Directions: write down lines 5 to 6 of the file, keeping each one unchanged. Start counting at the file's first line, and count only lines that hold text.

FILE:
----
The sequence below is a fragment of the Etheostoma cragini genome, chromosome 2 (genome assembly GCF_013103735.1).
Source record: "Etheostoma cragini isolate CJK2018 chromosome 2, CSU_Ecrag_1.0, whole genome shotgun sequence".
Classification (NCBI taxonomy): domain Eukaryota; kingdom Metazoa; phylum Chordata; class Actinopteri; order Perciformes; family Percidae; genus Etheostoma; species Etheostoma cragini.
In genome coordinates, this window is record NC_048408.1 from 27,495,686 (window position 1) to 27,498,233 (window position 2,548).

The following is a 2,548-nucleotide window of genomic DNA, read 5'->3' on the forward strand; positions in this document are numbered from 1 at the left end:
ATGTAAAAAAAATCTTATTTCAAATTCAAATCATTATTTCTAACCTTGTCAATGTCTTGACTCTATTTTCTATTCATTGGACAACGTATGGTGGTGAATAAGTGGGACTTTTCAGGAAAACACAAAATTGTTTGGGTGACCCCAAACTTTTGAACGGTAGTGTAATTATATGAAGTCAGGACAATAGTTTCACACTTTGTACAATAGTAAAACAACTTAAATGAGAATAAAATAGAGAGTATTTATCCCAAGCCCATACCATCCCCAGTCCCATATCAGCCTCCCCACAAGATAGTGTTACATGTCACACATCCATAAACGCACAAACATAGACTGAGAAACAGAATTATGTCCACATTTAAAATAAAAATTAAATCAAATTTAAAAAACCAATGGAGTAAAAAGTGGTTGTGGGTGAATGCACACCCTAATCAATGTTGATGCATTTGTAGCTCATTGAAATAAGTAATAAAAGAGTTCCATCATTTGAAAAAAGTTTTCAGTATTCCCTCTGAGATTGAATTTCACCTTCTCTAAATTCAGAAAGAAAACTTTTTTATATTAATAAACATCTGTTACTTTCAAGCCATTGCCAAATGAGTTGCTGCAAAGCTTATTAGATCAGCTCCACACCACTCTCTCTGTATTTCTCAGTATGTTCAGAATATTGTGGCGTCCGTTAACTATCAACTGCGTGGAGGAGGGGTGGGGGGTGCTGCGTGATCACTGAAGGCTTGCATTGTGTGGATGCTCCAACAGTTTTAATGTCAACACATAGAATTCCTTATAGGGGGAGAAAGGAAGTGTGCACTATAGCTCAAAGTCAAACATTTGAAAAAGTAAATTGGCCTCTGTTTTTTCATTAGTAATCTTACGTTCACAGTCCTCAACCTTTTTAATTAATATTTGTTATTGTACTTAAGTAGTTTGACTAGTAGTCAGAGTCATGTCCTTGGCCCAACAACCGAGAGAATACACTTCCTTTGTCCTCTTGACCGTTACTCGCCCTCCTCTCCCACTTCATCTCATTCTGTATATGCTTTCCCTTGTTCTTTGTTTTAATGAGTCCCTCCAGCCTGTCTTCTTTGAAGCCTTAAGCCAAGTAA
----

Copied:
The following is a 2,548-nucleotide window of genomic DNA, read 5'->3' on the forward strand; positions in this document are numbered from 1 at the left end:
ATGTAAAAAAAATCTTATTTCAAATTCAAATCATTATTTCTAACCTTGTCAATGTCTTGACTCTATTTTCTATTCATTGGACAACGTATGGTGGTGAATAAGTGGGACTTTTCAGGAAAACACAAAATTGTTTGGGTGACCCCAAACTTTTGAACGGTAGTGTAATTATATGAAGTCAGGACAATAGTTTCACACTTTGTACAATAGTAAAACAACTTAAATGAGAATAAAATAGAGAGTATTTATCCCAAGCCCATACCATCCCCAGTCCCATATCAGCCTCCCCACAAGATAGTGTTACATGTCACACATCCATAAACGCACAAACATAGACTGAGAAACAGAATTATGTCCACATTTAAAATAAAAATTAAATCAAATTTAAAAAACCAATGGAGTAAAAAGTGGTTGTGGGTGAATGCACACCCTAATCAATGTTGATGCATTTGTAGCTCATTGAAATAAGTAATAAAAGAGTTCCATCATTTGAAAAAAGTTTTCAGTATTCCCTCTGAGATTGAATTTCACCTTCTCTAAATTCAGAAAGAAAACTTTTTTATATTAATAAACATCTGTTACTTTCAAGCCATTGCCAAATGAGTTGCTGCAAAGCTTATTAGATCAGCTCCACACCACTCTCTCTGTATTTCTCAGTATGTTCAGAATATTGTGGCGTCCGTTAACTATCAACTGCGTGGAGGAGGGGTGGGGGGTGCTGCGTGATCACTGAAGGCTTGCATTGTGTGGATGCTCCAACAGTTTTAATGTCAACACATAGAATTCCTTATAGGGGGAGAAAGGAAGTGTGCACTATAGCTCAAAGTCAAACATTTGAAAAAGTAAATTGGCCTCTGTTTTTTCATTAGTAATCTTACGTTCACAGTCCTCAACCTTTTTAATTAATATTTGTTATTGTACTTAAGTAGTTTGACTAGTAGTCAGAGTCATGTCCTTGGCCCAACAACCGAGAGAATACACTTCCTTTGTCCTCTTGACCGTTACTCGCCCTCCTCTCCCACTTCATCTCATTCTGTATATGCTTTCCCTTGTTCTTTGTTTTAATGAGTCCCTCCAGCCTGTCTTCTTTGAAGCCTTAAGCCAAGTAA